Time to celebrate indigenous people, not Columbus


Drawing by Natalie Merhib

Every second Monday of October, the country observes Columbus Day. Recently, more states and towns are celebrating Indigenous People’s Day instead.

We all know the rhyme: 1492 Columbus sailed the ocean blue.

Every second Monday in October, we acknowledge Columbus’ achievement of colonizing the Americas. However, he doesn’t deserve the praise that he gets.

The Americas were already settled by Indiginous people as far back as 13,000 years ago. So why are we celebrating a man who enslaved and killed thousands of natives in a quest for power? Instead of dedicating a day to a homicidal colonizer, we need to honor the First Peoples who called North America home before us.

When Columbus landed in what is now the Bahamas, he was met with the Taino people. Written in his journal, Columbus decided he had to convert them to Christianity, and made them his servants. Taino men were forced into labor for the Spaniards, which resulted in a reduction of farming and forced the tribe into starvation.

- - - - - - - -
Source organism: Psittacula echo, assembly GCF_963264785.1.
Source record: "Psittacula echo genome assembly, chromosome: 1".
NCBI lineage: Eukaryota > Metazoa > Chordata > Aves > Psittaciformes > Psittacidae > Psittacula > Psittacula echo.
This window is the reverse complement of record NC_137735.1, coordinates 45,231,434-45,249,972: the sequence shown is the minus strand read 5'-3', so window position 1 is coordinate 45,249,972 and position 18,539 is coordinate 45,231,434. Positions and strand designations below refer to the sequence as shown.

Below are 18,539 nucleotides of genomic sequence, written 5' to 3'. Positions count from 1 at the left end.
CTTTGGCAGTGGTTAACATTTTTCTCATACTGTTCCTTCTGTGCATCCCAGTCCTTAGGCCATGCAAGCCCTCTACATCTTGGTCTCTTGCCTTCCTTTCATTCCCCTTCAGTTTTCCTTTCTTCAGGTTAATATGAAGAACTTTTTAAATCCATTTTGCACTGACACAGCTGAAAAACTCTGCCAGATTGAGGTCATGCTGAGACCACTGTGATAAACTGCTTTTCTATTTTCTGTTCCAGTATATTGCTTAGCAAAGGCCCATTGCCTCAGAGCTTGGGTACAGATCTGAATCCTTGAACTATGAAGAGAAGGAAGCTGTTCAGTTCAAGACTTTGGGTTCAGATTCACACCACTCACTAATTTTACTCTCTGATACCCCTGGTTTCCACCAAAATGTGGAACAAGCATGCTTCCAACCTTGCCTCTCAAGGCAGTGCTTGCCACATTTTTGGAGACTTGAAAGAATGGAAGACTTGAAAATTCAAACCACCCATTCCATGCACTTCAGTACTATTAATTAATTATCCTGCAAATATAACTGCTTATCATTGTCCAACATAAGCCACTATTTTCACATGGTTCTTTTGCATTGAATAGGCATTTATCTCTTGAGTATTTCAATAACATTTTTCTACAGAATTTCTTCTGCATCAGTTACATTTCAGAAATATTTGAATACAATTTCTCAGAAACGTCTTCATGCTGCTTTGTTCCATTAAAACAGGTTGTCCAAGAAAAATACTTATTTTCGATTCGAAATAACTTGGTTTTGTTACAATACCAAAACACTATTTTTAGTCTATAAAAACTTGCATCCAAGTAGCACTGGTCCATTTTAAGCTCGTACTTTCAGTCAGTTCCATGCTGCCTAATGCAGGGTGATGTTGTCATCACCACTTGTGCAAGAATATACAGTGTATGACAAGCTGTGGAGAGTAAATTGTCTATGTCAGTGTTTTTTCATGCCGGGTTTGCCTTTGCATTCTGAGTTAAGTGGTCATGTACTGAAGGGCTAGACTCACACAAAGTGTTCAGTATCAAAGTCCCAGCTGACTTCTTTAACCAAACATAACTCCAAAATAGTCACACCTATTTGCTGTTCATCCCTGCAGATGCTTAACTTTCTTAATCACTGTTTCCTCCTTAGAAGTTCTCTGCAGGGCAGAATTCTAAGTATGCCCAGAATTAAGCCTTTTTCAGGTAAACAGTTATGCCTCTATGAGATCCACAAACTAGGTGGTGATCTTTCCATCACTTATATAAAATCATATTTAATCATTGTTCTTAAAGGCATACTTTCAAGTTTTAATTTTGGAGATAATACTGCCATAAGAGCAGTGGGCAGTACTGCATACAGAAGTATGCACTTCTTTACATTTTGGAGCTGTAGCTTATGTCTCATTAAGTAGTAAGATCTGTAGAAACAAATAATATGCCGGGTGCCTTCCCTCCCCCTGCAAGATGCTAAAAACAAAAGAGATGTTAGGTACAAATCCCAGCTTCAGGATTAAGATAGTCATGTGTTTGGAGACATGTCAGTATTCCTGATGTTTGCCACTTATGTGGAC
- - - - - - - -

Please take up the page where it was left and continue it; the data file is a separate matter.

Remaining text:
Unfortunately, this example was only one of the several horrible ways the Taino were killed due to Columbus’ influence. The natives weren’t immune to diseases that the Spaniards carried, such as smallpox, and as a result, mass deaths occurred due to lack of immunity. If the Taino weren’t forced to flee to more remote lands, the Tainos died by fighting the Spaniards or even resorting to suicide.

But Christopher Columbus was a good dude, right? He braved the unknown and discovered the New World for Europeans! He is the reason we live in America!

Also false. There is new evidence to suggest Vikings were the first Europeans to set foot in North America, nearly 500 years before Christopher Columbus was even born.

The first recorded Columbus Day was in 1792, when racism and slavery were an everyday part of America. Today, slavery is outlawed in the US, but racism is still alive and ever present. More people know about Christopher Columbus and his “achievements” rather than information about the Indigenous  people who came far before him.

Columbus Day is still a federal holiday, but Vermont and some towns in New Hampshire are starting to celebrate Indigenous  People’s Day. It is time more people understand that Columbus presided over the murder and torment of thousands of innocent Tainos. Columbus is not the hero he’s portrayed as.

Columbus shouldn’t be celebrated. The voices of the Indigenous, however, deserve to be uplifted and celebrated. We as a nation should embrace Indigenous People’s Day instead of honoring a man undeserving of any praise.